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6. Neon Problems

Francis William Aston

"There is scarcely a research in nuclear physics which does not use his work, directly or indirectly, and usually many times over." - G.P. Thomson

On 1st September 1877 Francis William Aston was born at Harborne, a few miles from Birmingham. He was the third child in a family of seven, and enjoyed playing with mechanical toys in his youth.

Aston was first educated at Harborne Vicarage School, but began to study science at Malvern College, where he demonstrated his ability in chemistry, physics and mathematics. Aston was at Malvern for two years before entering Mason College, Birmingham, in 1893.

At Mason College, Aston was taught chemistry by Tilden and Frankland, and physics by Poynting. In 1898 he was awarded the Forster Scholarship and worked in collaboration with Frankland to publish his first paper in 1901.

For financial reasons Aston left the college and began working as a fermentation chemist at a brewery in Wolverhampton, where he stayed for three years. In 1903 Aston decided to return to the college, which had now become the University of Birmingham. With Röntgen's recent discovery of X-rays, Aston's interests had turned to physics, and he began studying the properties of gas discharges.

In 1908 Aston's father died, leaving Aston enough money to travel around the world. The following year Professor J.J. Thomson invited Aston to move to the Cavendish Laboratory and work as Thomson's assistant. Aston had been recommended to Thomson by his former teacher Poynting, and was happy to accept the Cambridge post which would leave him more time for research. Since his discovery of the electron Thomson had been analysing positive rays, and had developed a method of measuring atomic weights by using combinations of magnetics and electric fields to produce curves on a photographic plate. Aston helped to further refine these experiments.

Thomson and Aston found an unexpected effect when they investigated the element neon. Instead of showing only one curve on the photograph, it showed two, suggesting that the element was made up of two different types of atoms which were chemically identical but of different mass, named isotopes. This interested Aston, and he devoted the rest of his career to developing the mass spectrograph capable of accurately measuring these chemical isotopes.

Aston's work was interrupted by the First World War, when he worked as a chemist at Farnborough in the Royal Aircraft Factory, investigating the canvas used to cover aeroplanes. In 1914 he crashed in an experimental aeroplane, but escaped unhurt. He lived in a civilian mess with other scientists including Frederick Lindemann and J.J.'s son George Thomson. Lindemann was sceptical of Aston's isotope hypothesis, but Aston's opinion wouldn't be swayed and he enjoyed this opportunity to discuss his ideas with close friends.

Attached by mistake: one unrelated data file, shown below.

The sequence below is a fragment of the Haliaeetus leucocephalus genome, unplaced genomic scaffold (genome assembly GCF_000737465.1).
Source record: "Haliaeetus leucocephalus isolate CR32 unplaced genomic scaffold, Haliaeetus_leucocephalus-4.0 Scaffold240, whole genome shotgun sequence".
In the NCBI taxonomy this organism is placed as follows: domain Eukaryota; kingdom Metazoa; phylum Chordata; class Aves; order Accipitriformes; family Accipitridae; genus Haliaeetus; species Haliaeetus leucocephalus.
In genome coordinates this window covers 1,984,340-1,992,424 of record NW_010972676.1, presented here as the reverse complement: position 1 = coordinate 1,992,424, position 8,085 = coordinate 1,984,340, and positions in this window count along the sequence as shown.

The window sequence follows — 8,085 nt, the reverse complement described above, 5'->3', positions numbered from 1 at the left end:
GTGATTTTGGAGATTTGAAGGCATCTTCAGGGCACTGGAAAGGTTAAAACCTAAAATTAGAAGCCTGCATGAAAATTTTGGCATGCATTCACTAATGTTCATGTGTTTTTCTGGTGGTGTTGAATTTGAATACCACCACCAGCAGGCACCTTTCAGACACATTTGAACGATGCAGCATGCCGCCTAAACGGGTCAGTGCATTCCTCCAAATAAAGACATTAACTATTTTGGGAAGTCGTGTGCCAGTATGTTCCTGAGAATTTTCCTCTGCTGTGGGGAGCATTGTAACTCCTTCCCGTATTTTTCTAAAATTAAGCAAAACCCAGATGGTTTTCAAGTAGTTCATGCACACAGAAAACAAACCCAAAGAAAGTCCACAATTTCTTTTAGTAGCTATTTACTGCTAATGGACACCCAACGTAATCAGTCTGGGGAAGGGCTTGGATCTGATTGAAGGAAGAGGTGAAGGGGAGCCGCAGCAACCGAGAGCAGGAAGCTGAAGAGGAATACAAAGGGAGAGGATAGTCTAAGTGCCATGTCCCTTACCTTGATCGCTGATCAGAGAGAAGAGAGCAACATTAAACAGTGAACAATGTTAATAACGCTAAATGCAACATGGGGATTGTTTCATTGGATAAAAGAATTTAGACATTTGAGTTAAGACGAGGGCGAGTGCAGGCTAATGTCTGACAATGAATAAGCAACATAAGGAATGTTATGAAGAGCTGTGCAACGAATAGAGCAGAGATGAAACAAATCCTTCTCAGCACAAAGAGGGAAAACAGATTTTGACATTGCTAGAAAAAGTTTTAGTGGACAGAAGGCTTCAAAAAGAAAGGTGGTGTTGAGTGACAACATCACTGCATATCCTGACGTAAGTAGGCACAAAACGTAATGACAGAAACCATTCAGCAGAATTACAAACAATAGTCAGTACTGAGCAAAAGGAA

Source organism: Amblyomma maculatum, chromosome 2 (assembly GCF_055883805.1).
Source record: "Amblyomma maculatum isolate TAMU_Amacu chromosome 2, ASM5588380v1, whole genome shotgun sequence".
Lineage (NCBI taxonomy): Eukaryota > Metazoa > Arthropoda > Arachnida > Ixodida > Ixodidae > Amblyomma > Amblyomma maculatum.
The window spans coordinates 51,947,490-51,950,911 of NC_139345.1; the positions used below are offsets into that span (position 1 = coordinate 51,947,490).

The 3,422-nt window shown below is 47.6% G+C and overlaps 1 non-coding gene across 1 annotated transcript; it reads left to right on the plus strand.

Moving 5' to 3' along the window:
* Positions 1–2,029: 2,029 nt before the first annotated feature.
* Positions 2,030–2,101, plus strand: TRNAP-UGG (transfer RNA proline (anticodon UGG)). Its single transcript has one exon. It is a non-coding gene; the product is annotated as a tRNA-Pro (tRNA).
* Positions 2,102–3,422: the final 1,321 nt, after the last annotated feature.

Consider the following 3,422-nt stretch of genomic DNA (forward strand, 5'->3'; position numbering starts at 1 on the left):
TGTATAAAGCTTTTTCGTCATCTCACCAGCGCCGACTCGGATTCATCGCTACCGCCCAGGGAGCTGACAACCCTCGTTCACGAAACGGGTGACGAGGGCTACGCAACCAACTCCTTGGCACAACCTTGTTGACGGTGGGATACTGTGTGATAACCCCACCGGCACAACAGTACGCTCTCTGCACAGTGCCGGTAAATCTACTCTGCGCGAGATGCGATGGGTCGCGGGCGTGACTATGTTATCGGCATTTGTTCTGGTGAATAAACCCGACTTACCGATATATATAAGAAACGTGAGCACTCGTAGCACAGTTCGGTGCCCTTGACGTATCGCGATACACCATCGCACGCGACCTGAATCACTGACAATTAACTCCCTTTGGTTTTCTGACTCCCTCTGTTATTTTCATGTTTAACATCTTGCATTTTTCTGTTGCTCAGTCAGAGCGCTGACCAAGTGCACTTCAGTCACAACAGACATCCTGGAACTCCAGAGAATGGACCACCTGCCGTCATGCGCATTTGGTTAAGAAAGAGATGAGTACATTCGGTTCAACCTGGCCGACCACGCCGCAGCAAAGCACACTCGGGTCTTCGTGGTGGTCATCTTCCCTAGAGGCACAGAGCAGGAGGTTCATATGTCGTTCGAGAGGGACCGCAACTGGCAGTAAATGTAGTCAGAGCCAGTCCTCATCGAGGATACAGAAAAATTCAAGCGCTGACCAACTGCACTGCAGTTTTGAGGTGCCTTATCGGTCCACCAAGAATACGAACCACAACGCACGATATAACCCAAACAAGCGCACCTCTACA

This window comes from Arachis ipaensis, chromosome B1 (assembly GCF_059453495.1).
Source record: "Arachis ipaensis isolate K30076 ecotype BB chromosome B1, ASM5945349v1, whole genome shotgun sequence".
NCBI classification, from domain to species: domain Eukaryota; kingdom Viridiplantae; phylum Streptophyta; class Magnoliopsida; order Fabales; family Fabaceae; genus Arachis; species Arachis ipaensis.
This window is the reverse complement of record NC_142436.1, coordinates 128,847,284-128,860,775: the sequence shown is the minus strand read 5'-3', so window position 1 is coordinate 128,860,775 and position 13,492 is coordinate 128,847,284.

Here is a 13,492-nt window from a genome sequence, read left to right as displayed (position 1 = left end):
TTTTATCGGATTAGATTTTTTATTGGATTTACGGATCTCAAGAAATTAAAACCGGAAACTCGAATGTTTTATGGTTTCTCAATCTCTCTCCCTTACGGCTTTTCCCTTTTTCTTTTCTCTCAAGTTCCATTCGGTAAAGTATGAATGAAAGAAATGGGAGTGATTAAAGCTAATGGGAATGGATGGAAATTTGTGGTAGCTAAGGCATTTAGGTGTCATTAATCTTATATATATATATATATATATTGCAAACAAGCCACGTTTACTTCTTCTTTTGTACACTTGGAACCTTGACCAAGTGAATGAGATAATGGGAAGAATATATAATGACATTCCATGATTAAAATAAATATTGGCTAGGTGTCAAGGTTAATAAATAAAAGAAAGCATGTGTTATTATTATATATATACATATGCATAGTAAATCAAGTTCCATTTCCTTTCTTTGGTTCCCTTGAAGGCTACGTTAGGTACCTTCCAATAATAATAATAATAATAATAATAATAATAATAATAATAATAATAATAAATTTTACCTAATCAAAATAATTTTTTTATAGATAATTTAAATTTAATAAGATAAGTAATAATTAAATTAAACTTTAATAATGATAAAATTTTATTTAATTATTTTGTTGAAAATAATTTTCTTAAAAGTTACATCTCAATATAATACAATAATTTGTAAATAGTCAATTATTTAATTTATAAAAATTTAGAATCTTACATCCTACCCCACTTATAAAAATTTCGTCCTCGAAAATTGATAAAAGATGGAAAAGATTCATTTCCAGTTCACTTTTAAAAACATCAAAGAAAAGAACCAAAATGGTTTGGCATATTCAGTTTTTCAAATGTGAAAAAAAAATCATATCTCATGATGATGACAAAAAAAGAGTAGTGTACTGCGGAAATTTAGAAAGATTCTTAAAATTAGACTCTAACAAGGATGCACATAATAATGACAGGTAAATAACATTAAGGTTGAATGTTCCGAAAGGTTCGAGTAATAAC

After the war Aston returned to the problem of the neon isotopes, and constructed his first mass spectrograph. The apparatus clearly showed the two types of neon, and also showed isotopes for chlorine and many other elements. It was an almost immediate success, and Aston received quick acclaim. He was elected a fellow of Trinity College, Cambridge, in 1920, and lived there for the rest of his life. The following year he was elected to the Royal Society, and in 1922 he won the Nobel Prize for Chemistry in 1922.

Aston continued to improve his mass spectrograph, and succeeded in analysing most of the chemical elements. In all but a few cases he made the first isotopic analysis. His first spectrograph had established the 'whole number rule', that the masses of all elements except hydrogen are a whole number of atomic mass units. The improved accuracy of his second spectrographs measured the differences from this rule, which gave details of the forces holding atoms together. Aston's third and final mass spectrograph had an accuracy of 1 in 100,000.

In later years other scientists began building mass spectrographs, but there 'are few instances in modern science in which the first discoverer of a major field of research has had it his own way for such a long time'. Modern spectrographs have an accuracy of about 1 in a billion.

Aston had many interests outside his work. He enjoyed sport, especially winter sports, and was an enthusiastic skier and rock climber. He would take annual visits to Switzerland and Norway for long skiing exhibitions, until he began to suffer from a heart condition in late 1934. He played tennis at tournament class, and golf in a famous foursome with the other Cavendish physicists Ernest Rutherford, Ralph Fowler and G.I. Taylor.

Aston combined his love of sport with a love of travelling. He once cycled two hundred miles in a single day. He considered 'surf-riding', which he learnt in Honolulu, to by the finest sport in the world. He would combine this love of travelling with his scientific work, and would often go on expeditions to see eclipses around the world. He was also musical and could play the cello, piano or violin.

Aston enjoyed life and was interested in the world. He was precise and conservative, but could accept new ideas with great relish. He gave good occasional lectures but didn't teach, as it took too much time away from his research.

Aston published many papers and wrote his book 'Isotopes' in 1922, later reprinted as 'Mass Spectra and Isotopes'. As well as his Nobel prize he won the Hughes and the Royal Medals from the Royal Society, and was given honorary degrees by Birmingham and Dublin.

Aston never married and lived in Trinity College for thirty-five years, until he died on 20th November 1945.

Read a biography of Aston at the Nobel e-museum:

'Dr. Francis William Aston, F.R.S.', G.P. Thomson, Nature 157, 290 (1946)
'Francis Aston and the mass spectrograph', Gordon Squires, Dalton Transactions 23, 3893 (1998)